Control of Fungal Diseases

We are increasing fungal disease control to impact Health and Food Security

We are increasing fungal disease control to impact Health and Food Security

The Challenge

Every year fungal disease across the world cost the agricultural industry billions in destroyed and damaged crops.  In medicine the human burden of fungal disease is comparable to TB or malaria.  There is in agriculture and medicine a problem with antifungal resistance and potential for effects of use in agriculture impacting human pathogens.

In antifungal discovery the mode of action and selectivity are vital issues determining the ultimate success of a drug or fungicide including its wider impact in toxicology studies.

The aim was to work with the agrochemical multinational company BASF as their global partner of choice in fungicide discovery which would stop the growth and/or kill the fungal disease in agricultural crops whilst not inhibiting processes within the plant.

In medicine we worked with Mycovia Pharmaceuticals to identify mode of action and selectivity for their novel candidate drug used initially for recurrent thrush. This occurs in 5-8% of women and was approved for use in April 2022. Working with Pulmocide Ltd we identified the mechanism of action of their novel chemical Opelconazole that is approved for administration directly to lungs of lung transplant patients with the life-threatening fungal disease aspergillosis.

These impacts were also supported by the ERDF BEACON project funded by Welsh Government/ EU.

The method

The research undertaken was focussed on investigating cytochrome P450 (a superfamily of enzymes found in bacteria, fungi, plants, protozoa, animals and more recently viruses). One of these enzymes is the target of antifungal compounds for medicine and agriculture (cytochrome P45051) involved in sterol production.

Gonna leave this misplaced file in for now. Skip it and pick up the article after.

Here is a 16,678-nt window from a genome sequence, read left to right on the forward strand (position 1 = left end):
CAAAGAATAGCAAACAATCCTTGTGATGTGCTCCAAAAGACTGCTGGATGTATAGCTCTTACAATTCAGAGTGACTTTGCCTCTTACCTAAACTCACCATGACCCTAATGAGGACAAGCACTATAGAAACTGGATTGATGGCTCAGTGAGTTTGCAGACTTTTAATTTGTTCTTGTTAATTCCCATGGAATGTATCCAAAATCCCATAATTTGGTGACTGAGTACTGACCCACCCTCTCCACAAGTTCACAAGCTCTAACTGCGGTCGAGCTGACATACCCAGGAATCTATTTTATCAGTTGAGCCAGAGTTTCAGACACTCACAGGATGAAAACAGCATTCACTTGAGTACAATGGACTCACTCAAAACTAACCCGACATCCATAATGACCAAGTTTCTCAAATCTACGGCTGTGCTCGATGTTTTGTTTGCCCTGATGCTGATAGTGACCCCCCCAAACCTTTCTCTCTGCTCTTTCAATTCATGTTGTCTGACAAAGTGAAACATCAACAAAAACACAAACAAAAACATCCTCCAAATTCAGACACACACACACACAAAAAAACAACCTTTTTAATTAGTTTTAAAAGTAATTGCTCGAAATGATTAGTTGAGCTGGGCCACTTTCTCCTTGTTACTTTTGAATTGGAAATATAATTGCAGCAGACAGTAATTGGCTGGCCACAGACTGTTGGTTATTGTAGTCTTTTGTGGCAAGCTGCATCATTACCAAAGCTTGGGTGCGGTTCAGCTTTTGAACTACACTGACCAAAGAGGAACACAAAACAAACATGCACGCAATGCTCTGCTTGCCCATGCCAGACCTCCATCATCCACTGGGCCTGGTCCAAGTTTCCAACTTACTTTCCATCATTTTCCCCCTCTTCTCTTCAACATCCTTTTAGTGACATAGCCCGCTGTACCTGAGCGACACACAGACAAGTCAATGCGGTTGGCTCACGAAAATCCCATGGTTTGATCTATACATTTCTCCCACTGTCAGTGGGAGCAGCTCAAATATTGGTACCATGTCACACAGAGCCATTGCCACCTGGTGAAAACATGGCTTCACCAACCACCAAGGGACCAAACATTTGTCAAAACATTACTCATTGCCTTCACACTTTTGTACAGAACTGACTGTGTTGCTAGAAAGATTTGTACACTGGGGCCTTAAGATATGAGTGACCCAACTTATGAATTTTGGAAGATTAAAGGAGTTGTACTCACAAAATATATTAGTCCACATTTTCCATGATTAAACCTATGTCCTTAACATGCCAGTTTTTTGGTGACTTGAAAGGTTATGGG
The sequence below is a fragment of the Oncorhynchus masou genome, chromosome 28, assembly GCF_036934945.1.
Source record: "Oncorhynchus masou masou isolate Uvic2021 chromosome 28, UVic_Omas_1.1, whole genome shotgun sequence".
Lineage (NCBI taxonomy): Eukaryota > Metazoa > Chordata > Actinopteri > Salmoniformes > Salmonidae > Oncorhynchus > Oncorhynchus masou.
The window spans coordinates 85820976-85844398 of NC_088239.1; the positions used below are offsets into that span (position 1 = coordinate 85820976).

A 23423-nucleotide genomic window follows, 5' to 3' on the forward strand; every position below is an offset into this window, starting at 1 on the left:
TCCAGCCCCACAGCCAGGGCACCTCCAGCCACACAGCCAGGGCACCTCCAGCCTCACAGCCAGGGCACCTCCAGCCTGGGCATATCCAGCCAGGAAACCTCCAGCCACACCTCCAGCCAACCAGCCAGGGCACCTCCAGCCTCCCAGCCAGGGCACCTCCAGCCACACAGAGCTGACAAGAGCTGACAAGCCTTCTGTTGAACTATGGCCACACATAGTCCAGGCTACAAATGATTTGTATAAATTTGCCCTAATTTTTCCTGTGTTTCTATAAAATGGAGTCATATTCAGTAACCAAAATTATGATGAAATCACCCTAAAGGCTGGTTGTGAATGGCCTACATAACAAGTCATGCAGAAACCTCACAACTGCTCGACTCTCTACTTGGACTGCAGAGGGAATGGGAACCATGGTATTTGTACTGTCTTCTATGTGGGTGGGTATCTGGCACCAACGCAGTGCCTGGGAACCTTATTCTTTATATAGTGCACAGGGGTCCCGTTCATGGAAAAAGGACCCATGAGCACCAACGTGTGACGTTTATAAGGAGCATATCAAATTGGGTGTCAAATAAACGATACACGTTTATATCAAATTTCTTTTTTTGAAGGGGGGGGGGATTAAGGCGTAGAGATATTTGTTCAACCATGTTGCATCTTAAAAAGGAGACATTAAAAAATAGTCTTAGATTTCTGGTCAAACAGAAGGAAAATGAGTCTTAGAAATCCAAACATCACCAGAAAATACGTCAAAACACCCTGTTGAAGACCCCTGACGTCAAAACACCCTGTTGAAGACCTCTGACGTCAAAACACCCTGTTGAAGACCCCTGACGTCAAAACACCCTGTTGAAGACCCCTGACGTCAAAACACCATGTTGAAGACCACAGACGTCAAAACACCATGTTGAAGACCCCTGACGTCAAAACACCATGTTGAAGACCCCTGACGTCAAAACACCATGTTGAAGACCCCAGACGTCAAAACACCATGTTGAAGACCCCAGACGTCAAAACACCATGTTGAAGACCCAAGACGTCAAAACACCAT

Overall the design and development of a unique set of molecular cytochrome P45051 protein tools from plant pathogens has enabled a specific strategic approach for testing novel potential fungicides by BASF. This led to the discovery and development of Revysol®. With Mycovia Pharmaceuticals a potent inhibition of Candida albicans CYP51 was established and a complete lack of inhibition of human CYP51 for Oteseconazole.

Pulmocide Ltd made Swansea partner of choice to investigate mode of action of Opelconazole in Aspergillus fumigatus where Swansea had reported the only biochemical assay for CYP51A in this fungus.

The human pathogen Aspergillus fumigatus

The human pathogen Aspergillus fumigatus

The impact

  • Increased broad spectrum disease control protecting yields within a remarkable 40 crops such as cereals, soy, corn, fruit and vegetables. Large impact for Global Food Security
  • Commercial impact for BASF in excess of $1billion pa, being used across 60 countries in North America, South America, Europe, Middle East, Africa, Asia and Australasia
  • Control of fungal infections beginning with recurrent thrush in women treated by Oteseconazole followed by further antifungal uses after more trials
  • Treating life-threatening aspergillosis in lung transplant patients using Opelconazole.  This will be followed with appropriate scrutiny for use in other immunocompromised patients and other conditions where aspergillosis can occur. For example COVID-19 and aspergillosis, TB and aspergillosis, cystic fibrosis and aspergillosis, COPD and aspergillosis, allergic asthma caused by Aspergillus fumigatus
  • Alongside translational research on antifungals research is antifungal antifungal resistance research in medicine and agriculture
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